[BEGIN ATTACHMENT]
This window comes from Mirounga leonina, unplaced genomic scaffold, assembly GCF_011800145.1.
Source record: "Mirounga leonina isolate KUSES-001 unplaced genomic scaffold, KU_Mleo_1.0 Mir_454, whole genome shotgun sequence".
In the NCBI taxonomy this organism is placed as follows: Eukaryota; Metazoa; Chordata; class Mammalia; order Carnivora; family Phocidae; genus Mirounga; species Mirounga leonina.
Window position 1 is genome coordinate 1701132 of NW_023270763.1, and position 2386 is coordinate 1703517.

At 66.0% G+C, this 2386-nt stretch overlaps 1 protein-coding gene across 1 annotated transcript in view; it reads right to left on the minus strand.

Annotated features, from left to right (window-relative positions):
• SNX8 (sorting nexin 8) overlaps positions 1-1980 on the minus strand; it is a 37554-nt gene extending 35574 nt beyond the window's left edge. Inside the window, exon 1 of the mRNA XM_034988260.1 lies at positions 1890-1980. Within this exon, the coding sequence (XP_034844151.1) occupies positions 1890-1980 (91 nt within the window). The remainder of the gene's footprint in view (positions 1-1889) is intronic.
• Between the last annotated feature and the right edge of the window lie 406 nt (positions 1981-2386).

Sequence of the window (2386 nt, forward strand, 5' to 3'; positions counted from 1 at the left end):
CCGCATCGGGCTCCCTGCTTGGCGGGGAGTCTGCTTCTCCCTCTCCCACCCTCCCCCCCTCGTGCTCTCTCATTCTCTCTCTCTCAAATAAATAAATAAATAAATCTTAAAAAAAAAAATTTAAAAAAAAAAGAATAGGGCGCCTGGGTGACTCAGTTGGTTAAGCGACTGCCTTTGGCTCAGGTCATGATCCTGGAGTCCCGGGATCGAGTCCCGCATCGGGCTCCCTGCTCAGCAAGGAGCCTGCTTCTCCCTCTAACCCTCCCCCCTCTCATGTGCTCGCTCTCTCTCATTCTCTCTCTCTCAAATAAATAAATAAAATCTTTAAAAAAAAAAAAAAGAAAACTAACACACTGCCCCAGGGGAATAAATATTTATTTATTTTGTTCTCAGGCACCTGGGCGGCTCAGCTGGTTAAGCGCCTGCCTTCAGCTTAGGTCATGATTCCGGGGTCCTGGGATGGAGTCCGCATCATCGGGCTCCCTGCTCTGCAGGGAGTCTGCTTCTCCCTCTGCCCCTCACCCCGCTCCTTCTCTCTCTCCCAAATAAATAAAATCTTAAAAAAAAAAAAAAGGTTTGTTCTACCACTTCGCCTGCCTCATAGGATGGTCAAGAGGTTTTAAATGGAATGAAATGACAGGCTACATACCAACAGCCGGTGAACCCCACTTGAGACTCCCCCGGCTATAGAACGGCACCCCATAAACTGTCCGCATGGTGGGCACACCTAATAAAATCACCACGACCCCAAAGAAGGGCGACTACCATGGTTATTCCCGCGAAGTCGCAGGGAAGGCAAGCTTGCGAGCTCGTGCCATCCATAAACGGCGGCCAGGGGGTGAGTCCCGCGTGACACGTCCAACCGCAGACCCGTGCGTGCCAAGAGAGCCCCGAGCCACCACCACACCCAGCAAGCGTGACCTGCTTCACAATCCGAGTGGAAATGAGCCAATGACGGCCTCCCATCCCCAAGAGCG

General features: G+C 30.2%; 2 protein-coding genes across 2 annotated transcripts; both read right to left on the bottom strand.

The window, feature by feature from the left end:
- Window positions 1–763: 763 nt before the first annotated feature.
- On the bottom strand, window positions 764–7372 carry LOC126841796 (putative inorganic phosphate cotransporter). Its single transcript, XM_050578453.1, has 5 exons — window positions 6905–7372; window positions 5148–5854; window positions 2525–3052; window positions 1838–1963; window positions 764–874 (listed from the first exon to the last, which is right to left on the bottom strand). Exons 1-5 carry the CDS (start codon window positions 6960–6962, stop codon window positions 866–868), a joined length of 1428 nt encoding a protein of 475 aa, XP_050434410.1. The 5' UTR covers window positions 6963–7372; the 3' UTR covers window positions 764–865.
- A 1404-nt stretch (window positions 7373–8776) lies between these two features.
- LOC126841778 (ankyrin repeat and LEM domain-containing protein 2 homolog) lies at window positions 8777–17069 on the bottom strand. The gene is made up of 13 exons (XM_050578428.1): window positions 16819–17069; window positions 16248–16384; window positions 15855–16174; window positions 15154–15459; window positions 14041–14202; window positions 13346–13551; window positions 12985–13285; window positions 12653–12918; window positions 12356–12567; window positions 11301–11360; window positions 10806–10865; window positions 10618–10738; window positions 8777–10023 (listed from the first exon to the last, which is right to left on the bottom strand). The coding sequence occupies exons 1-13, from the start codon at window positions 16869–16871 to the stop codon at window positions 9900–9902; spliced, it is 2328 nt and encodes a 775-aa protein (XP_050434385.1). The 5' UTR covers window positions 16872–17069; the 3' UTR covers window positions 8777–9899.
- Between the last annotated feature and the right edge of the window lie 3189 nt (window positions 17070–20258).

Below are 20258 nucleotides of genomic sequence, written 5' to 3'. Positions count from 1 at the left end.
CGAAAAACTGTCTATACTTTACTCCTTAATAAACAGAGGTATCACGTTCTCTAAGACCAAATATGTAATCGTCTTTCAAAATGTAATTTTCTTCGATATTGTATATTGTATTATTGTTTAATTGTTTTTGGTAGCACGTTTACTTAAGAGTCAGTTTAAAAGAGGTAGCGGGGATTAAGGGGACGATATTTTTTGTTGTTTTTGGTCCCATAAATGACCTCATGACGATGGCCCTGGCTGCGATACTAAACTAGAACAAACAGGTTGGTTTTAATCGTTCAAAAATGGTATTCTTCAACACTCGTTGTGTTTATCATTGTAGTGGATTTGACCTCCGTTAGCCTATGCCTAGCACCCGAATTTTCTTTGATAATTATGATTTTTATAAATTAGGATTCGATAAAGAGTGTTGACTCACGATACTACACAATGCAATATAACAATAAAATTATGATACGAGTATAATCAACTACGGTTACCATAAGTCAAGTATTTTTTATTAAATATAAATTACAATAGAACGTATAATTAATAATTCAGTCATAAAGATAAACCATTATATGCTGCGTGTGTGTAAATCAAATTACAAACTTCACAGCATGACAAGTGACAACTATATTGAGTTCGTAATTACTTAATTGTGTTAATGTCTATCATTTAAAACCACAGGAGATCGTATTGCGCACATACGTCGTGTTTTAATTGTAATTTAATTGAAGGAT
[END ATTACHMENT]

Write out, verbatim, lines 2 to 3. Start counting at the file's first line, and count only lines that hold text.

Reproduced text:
Source record: "Mirounga leonina isolate KUSES-001 unplaced genomic scaffold, KU_Mleo_1.0 Mir_454, whole genome shotgun sequence".
In the NCBI taxonomy this organism is placed as follows: Eukaryota; Metazoa; Chordata; class Mammalia; order Carnivora; family Phocidae; genus Mirounga; species Mirounga leonina.